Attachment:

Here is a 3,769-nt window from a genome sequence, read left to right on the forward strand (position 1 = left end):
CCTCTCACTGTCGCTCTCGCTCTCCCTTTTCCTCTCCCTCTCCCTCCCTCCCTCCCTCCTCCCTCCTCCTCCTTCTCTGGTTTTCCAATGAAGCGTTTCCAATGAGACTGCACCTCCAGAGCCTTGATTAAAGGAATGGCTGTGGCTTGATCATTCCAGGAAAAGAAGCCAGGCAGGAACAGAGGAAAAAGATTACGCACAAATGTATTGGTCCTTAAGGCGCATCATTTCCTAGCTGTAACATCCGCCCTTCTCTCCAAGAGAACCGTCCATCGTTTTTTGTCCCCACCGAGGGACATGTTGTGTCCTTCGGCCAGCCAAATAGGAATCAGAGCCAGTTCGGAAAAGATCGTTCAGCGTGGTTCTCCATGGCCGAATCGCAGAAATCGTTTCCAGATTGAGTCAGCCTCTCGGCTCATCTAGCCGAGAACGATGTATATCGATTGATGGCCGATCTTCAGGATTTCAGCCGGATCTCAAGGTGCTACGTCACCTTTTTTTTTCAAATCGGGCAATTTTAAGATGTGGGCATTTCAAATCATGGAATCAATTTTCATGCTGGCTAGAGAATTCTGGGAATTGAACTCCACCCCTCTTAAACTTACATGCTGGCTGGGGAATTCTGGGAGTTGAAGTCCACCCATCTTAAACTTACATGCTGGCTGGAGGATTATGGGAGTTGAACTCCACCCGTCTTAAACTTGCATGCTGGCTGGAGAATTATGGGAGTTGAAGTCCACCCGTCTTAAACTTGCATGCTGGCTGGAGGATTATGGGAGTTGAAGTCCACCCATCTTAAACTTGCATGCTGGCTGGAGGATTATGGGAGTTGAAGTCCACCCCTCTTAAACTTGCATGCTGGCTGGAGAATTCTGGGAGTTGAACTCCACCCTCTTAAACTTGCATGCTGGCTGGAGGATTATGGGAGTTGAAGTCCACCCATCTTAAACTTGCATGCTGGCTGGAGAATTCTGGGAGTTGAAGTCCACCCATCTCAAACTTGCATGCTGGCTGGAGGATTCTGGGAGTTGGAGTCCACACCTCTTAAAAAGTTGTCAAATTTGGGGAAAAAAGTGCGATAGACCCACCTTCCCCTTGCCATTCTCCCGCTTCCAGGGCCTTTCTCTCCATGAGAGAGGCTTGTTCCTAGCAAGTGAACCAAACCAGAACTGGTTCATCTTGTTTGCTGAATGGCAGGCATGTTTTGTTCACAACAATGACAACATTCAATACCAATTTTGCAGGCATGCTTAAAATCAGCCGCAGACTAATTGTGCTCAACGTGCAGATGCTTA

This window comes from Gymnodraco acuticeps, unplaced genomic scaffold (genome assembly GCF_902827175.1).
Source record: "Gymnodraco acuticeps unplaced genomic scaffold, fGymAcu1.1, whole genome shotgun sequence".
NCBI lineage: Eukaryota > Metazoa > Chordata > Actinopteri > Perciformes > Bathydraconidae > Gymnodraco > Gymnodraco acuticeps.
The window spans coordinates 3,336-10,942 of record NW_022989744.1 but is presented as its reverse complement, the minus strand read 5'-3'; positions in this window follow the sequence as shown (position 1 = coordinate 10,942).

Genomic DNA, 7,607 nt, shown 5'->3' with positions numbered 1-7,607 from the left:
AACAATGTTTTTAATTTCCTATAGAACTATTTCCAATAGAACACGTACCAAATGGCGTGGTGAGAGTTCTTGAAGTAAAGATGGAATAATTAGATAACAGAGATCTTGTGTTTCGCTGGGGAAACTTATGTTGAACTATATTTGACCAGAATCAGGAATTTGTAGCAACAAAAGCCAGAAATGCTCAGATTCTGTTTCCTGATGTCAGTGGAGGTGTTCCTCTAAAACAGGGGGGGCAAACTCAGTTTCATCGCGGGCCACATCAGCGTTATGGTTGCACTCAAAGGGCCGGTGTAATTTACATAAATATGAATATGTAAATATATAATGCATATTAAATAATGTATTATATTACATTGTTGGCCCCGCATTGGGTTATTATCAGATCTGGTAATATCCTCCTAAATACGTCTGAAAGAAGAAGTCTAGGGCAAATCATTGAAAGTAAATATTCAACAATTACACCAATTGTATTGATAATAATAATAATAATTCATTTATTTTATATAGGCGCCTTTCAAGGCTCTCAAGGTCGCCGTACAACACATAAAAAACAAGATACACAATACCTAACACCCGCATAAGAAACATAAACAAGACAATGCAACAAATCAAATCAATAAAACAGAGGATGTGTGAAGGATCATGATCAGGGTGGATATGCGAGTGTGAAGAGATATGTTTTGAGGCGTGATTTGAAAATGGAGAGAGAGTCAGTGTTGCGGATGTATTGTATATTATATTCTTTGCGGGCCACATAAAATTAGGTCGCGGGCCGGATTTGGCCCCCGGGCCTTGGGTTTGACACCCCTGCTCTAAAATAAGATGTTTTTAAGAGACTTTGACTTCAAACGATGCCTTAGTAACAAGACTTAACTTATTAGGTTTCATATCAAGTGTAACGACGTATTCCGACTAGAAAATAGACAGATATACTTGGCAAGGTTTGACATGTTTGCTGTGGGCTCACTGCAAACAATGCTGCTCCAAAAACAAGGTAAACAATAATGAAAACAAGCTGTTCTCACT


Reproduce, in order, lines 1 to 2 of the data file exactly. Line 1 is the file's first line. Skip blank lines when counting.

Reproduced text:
Here is a 3,769-nt window from a genome sequence, read left to right on the forward strand (position 1 = left end):
CCTCTCACTGTCGCTCTCGCTCTCCCTTTTCCTCTCCCTCTCCCTCCCTCCCTCCCTCCTCCCTCCTCCTCCTTCTCTGGTTTTCCAATGAAGCGTTTCCAATGAGACTGCACCTCCAGAGCCTTGATTAAAGGAATGGCTGTGGCTTGATCATTCCAGGAAAAGAAGCCAGGCAGGAACAGAGGAAAAAGATTACGCACAAATGTATTGGTCCTTAAGGCGCATCATTTCCTAGCTGTAACATCCGCCCTTCTCTCCAAGAGAACCGTCCATCGTTTTTTGTCCCCACCGAGGGACATGTTGTGTCCTTCGGCCAGCCAAATAGGAATCAGAGCCAGTTCGGAAAAGATCGTTCAGCGTGGTTCTCCATGGCCGAATCGCAGAAATCGTTTCCAGATTGAGTCAGCCTCTCGGCTCATCTAGCCGAGAACGATGTATATCGATTGATGGCCGATCTTCAGGATTTCAGCCGGATCTCAAGGTGCTACGTCACCTTTTTTTTTCAAATCGGGCAATTTTAAGATGTGGGCATTTCAAATCATGGAATCAATTTTCATGCTGGCTAGAGAATTCTGGGAATTGAACTCCACCCCTCTTAAACTTACATGCTGGCTGGGGAATTCTGGGAGTTGAAGTCCACCCATCTTAAACTTACATGCTGGCTGGAGGATTATGGGAGTTGAACTCCACCCGTCTTAAACTTGCATGCTGGCTGGAGAATTATGGGAGTTGAAGTCCACCCGTCTTAAACTTGCATGCTGGCTGGAGGATTATGGGAGTTGAAGTCCACCCATCTTAAACTTGCATGCTGGCTGGAGGATTATGGGAGTTGAAGTCCACCCCTCTTAAACTTGCATGCTGGCTGGAGAATTCTGGGAGTTGAACTCCACCCTCTTAAACTTGCATGCTGGCTGGAGGATTATGGGAGTTGAAGTCCACCCATCTTAAACTTGCATGCTGGCTGGAGAATTCTGGGAGTTGAAGTCCACCCATCTCAAACTTGCATGCTGGCTGGAGGATTCTGGGAGTTGGAGTCCACACCTCTTAAAAAGTTGTCAAATTTGGGGAAAAAAGTGCGATAGACCCACCTTCCCCTTGCCATTCTCCCGCTTCCAGGGCCTTTCTCTCCATGAGAGAGGCTTGTTCCTAGCAAGTGAACCAAACCAGAACTGGTTCATCTTGTTTGCTGAATGGCAGGCATGTTTTGTTCACAACAATGACAACATTCAATACCAATTTTGCAGGCATGCTTAAAATCAGCCGCAGACTAATTGTGCTCAACGTGCAGATGCTTA